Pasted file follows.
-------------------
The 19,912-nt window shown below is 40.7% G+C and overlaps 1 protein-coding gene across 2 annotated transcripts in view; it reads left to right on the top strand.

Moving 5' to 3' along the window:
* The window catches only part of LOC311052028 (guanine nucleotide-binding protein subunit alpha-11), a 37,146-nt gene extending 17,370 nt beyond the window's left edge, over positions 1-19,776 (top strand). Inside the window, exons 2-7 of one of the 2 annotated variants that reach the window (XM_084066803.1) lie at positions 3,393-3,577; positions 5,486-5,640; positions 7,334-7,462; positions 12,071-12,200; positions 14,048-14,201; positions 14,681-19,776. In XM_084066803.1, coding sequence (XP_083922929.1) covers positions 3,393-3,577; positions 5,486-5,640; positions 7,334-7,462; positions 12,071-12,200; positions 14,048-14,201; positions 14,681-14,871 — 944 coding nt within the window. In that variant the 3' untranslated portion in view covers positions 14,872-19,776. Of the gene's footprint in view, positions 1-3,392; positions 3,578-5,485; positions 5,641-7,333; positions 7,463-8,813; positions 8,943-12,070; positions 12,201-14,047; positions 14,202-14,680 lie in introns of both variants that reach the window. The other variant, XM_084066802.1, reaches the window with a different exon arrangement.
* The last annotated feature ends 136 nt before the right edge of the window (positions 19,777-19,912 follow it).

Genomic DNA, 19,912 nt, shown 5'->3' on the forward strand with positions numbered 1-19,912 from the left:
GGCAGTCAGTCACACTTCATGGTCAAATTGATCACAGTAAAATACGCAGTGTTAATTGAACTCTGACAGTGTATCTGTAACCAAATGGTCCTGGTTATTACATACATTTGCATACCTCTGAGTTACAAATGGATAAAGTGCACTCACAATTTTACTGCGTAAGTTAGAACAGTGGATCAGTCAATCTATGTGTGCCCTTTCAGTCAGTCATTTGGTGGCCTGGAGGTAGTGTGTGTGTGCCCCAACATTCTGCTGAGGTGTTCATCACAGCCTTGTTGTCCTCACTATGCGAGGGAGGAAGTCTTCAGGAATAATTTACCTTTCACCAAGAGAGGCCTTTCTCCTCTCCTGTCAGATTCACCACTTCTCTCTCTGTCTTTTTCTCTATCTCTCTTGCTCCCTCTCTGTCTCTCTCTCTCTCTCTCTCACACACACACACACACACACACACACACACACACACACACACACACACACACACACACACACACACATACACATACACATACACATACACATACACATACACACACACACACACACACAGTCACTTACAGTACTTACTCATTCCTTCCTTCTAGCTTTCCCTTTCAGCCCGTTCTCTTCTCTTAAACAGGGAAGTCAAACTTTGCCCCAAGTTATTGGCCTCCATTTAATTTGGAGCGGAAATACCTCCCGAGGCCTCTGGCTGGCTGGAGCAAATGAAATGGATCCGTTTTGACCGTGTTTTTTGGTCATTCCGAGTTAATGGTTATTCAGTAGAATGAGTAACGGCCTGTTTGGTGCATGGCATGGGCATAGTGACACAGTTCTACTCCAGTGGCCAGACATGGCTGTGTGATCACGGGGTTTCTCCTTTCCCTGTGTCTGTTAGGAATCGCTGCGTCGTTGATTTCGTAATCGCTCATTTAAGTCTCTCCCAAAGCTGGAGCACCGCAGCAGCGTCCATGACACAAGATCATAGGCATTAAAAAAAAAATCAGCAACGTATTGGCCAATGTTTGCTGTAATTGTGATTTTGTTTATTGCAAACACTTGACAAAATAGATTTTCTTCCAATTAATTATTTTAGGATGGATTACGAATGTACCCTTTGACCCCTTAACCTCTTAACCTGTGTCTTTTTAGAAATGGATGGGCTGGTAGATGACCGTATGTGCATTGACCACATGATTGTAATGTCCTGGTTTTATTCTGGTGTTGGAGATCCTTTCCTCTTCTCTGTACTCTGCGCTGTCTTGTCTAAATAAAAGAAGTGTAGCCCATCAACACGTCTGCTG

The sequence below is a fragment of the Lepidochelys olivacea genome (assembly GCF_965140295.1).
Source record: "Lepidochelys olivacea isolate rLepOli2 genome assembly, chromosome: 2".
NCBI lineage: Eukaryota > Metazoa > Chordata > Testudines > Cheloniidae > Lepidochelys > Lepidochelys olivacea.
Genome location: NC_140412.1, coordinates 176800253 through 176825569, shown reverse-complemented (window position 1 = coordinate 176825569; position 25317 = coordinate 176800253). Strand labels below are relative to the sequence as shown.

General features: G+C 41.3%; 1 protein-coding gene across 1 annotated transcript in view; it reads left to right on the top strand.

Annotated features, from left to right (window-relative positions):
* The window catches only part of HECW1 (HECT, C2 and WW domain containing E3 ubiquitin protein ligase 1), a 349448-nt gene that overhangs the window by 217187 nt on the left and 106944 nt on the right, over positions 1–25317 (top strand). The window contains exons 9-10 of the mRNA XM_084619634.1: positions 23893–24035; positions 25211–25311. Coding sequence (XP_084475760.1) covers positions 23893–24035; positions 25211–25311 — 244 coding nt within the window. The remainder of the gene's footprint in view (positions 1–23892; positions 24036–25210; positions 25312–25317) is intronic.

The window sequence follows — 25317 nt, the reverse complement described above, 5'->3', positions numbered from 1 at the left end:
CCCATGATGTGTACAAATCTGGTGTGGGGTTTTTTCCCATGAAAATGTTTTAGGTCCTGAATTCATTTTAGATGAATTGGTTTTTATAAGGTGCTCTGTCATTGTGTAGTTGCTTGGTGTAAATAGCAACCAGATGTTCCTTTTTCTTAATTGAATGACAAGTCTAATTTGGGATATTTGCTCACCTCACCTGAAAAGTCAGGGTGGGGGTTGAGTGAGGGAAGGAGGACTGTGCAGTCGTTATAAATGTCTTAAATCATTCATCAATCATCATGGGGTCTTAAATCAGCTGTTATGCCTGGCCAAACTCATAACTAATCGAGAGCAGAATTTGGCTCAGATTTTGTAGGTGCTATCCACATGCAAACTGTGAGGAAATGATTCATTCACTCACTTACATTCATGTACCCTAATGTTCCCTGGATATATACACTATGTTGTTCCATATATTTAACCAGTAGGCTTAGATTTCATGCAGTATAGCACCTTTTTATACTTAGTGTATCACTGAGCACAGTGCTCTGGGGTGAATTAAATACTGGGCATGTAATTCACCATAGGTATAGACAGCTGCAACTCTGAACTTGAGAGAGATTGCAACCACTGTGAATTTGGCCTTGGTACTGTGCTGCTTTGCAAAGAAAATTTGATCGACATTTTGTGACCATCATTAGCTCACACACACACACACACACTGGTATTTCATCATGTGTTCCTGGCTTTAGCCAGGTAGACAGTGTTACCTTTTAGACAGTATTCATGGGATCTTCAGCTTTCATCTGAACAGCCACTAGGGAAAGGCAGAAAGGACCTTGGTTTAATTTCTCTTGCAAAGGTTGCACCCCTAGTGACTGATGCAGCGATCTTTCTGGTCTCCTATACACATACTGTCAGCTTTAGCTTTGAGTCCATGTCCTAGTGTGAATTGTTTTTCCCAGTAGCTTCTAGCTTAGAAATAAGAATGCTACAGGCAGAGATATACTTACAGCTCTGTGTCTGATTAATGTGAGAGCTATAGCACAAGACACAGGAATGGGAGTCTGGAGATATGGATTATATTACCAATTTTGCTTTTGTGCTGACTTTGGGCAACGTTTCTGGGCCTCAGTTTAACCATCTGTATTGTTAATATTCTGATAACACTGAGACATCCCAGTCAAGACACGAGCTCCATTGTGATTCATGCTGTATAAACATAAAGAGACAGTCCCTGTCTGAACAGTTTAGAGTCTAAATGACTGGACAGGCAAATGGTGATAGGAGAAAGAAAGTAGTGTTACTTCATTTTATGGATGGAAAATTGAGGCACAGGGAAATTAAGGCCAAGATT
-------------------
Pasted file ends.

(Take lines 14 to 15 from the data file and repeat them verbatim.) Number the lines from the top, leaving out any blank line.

The window sequence follows — 25317 nt, the reverse complement described above, 5'->3', positions numbered from 1 at the left end:
CCCATGATGTGTACAAATCTGGTGTGGGGTTTTTTCCCATGAAAATGTTTTAGGTCCTGAATTCATTTTAGATGAATTGGTTTTTATAAGGTGCTCTGTCATTGTGTAGTTGCTTGGTGTAAATAGCAACCAGATGTTCCTTTTTCTTAATTGAATGACAAGTCTAATTTGGGATATTTGCTCACCTCACCTGAAAAGTCAGGGTGGGGGTTGAGTGAGGGAAGGAGGACTGTGCAGTCGTTATAAATGTCTTAAATCATTCATCAATCATCATGGGGTCTTAAATCAGCTGTTATGCCTGGCCAAACTCATAACTAATCGAGAGCAGAATTTGGCTCAGATTTTGTAGGTGCTATCCACATGCAAACTGTGAGGAAATGATTCATTCACTCACTTACATTCATGTACCCTAATGTTCCCTGGATATATACACTATGTTGTTCCATATATTTAACCAGTAGGCTTAGATTTCATGCAGTATAGCACCTTTTTATACTTAGTGTATCACTGAGCACAGTGCTCTGGGGTGAATTAAATACTGGGCATGTAATTCACCATAGGTATAGACAGCTGCAACTCTGAACTTGAGAGAGATTGCAACCACTGTGAATTTGGCCTTGGTACTGTGCTGCTTTGCAAAGAAAATTTGATCGACATTTTGTGACCATCATTAGCTCACACACACACACACACACTGGTATTTCATCATGTGTTCCTGGCTTTAGCCAGGTAGACAGTGTTACCTTTTAGACAGTATTCATGGGATCTTCAGCTTTCATCTGAACAGCCACTAGGGAAAGGCAGAAAGGACCTTGGTTTAATTTCTCTTGCAAAGGTTGCACCCCTAGTGACTGATGCAGCGATCTTTCTGGTCTCCTATACACATACTGTCAGCTTTAGCTTTGAGTCCATGTCCTAGTGTGAATTGTTTTTCCCAGTAGCTTCTAGCTTAGAAATAAGAATGCTACAGGCAGAGATATACTTACAGCTCTGTGTCTGATTAATGTGAGAGCTATAGCACAAGACACAGGAATGGGAGTCTGGAGATATGGATTATATTACCAATTTTGCTTTTGTGCTGACTTTGGGCAACGTTTCTGGGCCTCAGTTTAACCATCTGTATTGTTAATATTCTGATAACACTGAGACATCCCAGTCAAGACACGAGCTCCATTGTGATTCATGCTGTATAAACATAAAGAGACAGTCCCTGTCTGAACAGTTTAGAGTCTAAATGACTGGACAGGCAAATGGTGATAGGAGAAAGAAAGTAGTGTTACTTCATTTTATGGATGGAAAATTGAGGCACAGGGAAATTAAGGCCAAGATT